A video he created using a lot of those images resulted in oohs and ahhs from a crowded media room in Livigno in Italy at the 2005 Worlds.

Graeme shot all through the week of the championships in 2006, delivering a heap of images every evening for upload to the event website.

Over the seven days those images were viewed 1.2 million times.

It was the same with the next major international mountain bike event in Rotorua, the 2010 Singlespeed World Championships. It’s a far more light-hearted event and Graeme captured that eccentricity and sense of humour in a series of portraits of extravagantly costumed riders for a feature in Red Bulletin magazine.

And when that same magazine named Rotorua as one of the top 8 mountain biking destinations in the world the photos used to illustrate that were also Graeme’s.

He doesn’t only photograph the trails – he regularly rides them. He’s often out there on the right end of a shovel building and maintaining the trails.

“That’s just giving something back to a place that has given me so much," he adds. "Growing up and living my life in Rotorua is something I am really grateful for – it’s a great environment and community. I can go surfing on the coast or a stand-up paddle on the lake and a ride in the forest, all in a few hours. And then, of course, there’s that massive ‘studio’ called Whakarewarewa Forest.”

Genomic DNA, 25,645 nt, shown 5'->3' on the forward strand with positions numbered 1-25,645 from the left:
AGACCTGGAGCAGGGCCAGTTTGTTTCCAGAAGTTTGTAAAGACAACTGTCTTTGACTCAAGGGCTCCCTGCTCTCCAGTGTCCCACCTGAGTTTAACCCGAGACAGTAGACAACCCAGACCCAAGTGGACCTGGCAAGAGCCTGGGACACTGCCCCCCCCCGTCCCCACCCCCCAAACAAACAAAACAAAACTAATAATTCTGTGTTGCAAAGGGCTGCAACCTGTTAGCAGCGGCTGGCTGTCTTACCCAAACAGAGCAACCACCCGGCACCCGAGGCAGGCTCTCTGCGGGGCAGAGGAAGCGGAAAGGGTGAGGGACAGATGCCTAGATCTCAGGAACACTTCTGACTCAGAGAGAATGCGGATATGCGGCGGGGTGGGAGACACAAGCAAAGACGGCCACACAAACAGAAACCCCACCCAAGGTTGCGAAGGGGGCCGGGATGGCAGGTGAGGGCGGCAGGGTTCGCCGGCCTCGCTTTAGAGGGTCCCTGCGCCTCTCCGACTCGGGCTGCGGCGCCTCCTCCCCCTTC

To see more of Graeme’s work – not just mountain biking, visit www.graememurray.com

Gallery: Graeme Murray's studion in Whakarewarewa Forest

Explore Graeme's Backyard ...

  • 20120925_CorridorW_GM_0002.jpg
    Whakarewarewa Forest is one of the most established mountain bike networks in New Zealand and has earned a worldwide reputation as one of the best. Also known as the Redwoods, there are more than 150km of trails in the forest that cater for all levels of rider, from beginners, through to family groups and expert riders looking for an extra challenge. From buff flowing trails to fun jump lines and rooty technical singletrack, there is something here for everyone to enjoy. This is the forest that put Rotorua on the world mountain biking map ... come and explore it for yourself. 
  • A group of riders pause to soak in the ancient bush of the Moerangi Trail near Whirinaki, New Zealand. Photo: Derek Morrison